Next week marks the first recognition of Juneteenth as an official state and federal holiday.

The holiday commemorates June 19, 1865, the day when news of the end of the Civil War finally reached Galveston, Texas, nearly two and a half years after the Emancipation Proclamation was signed by President Abraham Lincoln.

We appreciate that our state leaders have codified this momentous day into law. Juneteenth has long represented a celebration of freedom. It stands as a day of strength, honoring the spirit of those men, women, and children who lived under the system of slavery in the United States.

Washington State University will be closed in honor of the Juneteenth holiday. We encourage Cougs to join with their local communities to observe this historic occasion. Some of our campuses are participating in events across the state. For example:

  • The WSU Vancouver Support and Empowerment for Employees of Color will host a Gathering in the Park for Juneteenth and Joy from 2–4 p.m. Thursday, June 16.
  • On Friday, June 17, WSU Vancouver will be among the groups participating in the Juneteenth Freedom Celebration in Esther Short Park in Vancouver from 1–7 p.m. We invite all Cougs to submit their affirmations, reflections and creations to the WSU Vancouver Gallery of Affirmations.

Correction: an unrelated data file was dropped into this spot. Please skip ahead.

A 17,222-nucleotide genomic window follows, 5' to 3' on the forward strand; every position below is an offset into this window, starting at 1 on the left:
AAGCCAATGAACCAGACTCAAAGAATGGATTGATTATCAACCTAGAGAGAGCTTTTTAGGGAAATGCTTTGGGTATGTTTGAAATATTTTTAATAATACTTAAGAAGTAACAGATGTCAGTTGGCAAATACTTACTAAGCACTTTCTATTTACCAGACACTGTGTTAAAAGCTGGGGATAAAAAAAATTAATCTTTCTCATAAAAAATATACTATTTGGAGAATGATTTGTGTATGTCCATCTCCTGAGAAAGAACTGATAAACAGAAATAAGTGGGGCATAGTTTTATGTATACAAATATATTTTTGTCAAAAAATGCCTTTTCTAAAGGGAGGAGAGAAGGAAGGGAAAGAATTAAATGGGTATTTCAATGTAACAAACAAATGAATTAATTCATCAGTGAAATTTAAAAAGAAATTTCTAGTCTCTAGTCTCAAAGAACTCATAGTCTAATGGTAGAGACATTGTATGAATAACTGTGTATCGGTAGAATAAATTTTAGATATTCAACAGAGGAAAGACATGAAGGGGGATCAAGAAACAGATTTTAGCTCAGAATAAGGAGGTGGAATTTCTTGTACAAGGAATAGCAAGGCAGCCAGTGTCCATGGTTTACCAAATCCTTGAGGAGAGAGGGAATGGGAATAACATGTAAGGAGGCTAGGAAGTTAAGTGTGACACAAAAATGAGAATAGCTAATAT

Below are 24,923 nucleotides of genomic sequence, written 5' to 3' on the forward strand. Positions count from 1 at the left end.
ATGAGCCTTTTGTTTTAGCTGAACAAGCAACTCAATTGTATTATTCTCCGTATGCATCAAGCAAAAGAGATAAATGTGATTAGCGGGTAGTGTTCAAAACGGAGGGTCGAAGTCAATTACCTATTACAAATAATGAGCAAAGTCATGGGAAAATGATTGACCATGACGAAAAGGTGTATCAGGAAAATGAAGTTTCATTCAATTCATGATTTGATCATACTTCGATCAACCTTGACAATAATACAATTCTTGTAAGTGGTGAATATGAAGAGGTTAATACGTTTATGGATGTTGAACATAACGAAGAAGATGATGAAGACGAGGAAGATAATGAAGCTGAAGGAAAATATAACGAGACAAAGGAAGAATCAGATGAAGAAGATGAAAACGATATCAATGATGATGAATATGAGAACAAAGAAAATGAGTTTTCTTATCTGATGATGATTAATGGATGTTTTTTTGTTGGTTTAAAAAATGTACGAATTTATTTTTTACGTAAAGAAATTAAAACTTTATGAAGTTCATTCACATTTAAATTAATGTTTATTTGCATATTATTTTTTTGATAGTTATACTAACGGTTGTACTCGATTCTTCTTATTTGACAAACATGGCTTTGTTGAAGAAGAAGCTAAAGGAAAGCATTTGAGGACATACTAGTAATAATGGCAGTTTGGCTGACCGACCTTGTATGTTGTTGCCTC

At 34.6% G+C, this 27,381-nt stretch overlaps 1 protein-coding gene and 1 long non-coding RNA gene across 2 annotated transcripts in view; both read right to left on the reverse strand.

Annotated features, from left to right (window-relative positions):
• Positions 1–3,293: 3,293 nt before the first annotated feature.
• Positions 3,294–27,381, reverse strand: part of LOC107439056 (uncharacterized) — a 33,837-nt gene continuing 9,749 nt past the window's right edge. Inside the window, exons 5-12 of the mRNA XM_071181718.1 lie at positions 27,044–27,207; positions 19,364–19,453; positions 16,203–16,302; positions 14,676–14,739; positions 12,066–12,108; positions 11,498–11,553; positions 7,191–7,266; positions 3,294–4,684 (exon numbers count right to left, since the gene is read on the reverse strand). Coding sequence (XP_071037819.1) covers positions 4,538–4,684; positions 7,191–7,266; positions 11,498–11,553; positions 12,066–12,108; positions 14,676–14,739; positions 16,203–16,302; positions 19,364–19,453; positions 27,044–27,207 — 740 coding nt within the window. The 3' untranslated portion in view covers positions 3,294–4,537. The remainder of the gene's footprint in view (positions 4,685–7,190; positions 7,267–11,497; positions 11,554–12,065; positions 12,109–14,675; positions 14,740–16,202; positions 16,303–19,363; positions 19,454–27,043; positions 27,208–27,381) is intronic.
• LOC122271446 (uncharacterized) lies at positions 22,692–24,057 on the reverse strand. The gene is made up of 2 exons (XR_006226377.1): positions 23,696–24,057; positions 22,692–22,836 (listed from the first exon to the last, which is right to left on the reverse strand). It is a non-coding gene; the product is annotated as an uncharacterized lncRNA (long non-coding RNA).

• NAACP Snohomish County will host its annual Juneteenth Community Celebration on Saturday, June 18, from 11 a.m. to 4 p.m. in Willis Tucker Park in Snohomish, WA.
  • Sponsored by Palouse CORE, WSU Pullman, and with support from Community Congregational Church of Christ in Pullman, A Celebration of Juneteenth Freedom Day will take place at the Elson S. Floyd Cultural Center Sunday, June 19, from 1–4 p.m. The free event will feature keynote speaker, Kiantha Duncan, president of Spokane NAACP. All are welcome.
  • Our student leaders are also getting involved, with ASWSU Global hosting a “Hidden Figures” watch party on Monday, June 20, beginning at 7 p.m.

Juneteenth is more than just paying tribute to the landmark accomplishments of the past. It’s about reflecting on what can be done individually and collectively to address the inequities that persist in our society today. We urge all Cougs to continue to learn from history and to create the kind of inclusive world we all want to live in.


KIRK H. SCHULZPresident, WSU SystemELIZABETH S. CHILTONProvost and Executive Vice PresidentChancellor, WSU PullmanDAVID CILLAYVice President, Academic Outreach and InnovationChancellor, WSU GlobalDARYLL DEWALDVice President, Health SciencesChancellor, WSU SpokaneSANDRA HAYNESChancellor, WSU Tri‑CitiesMEL NETZHAMMERChancellor, WSU VancouverPAUL PITREChancellor, WSU Everett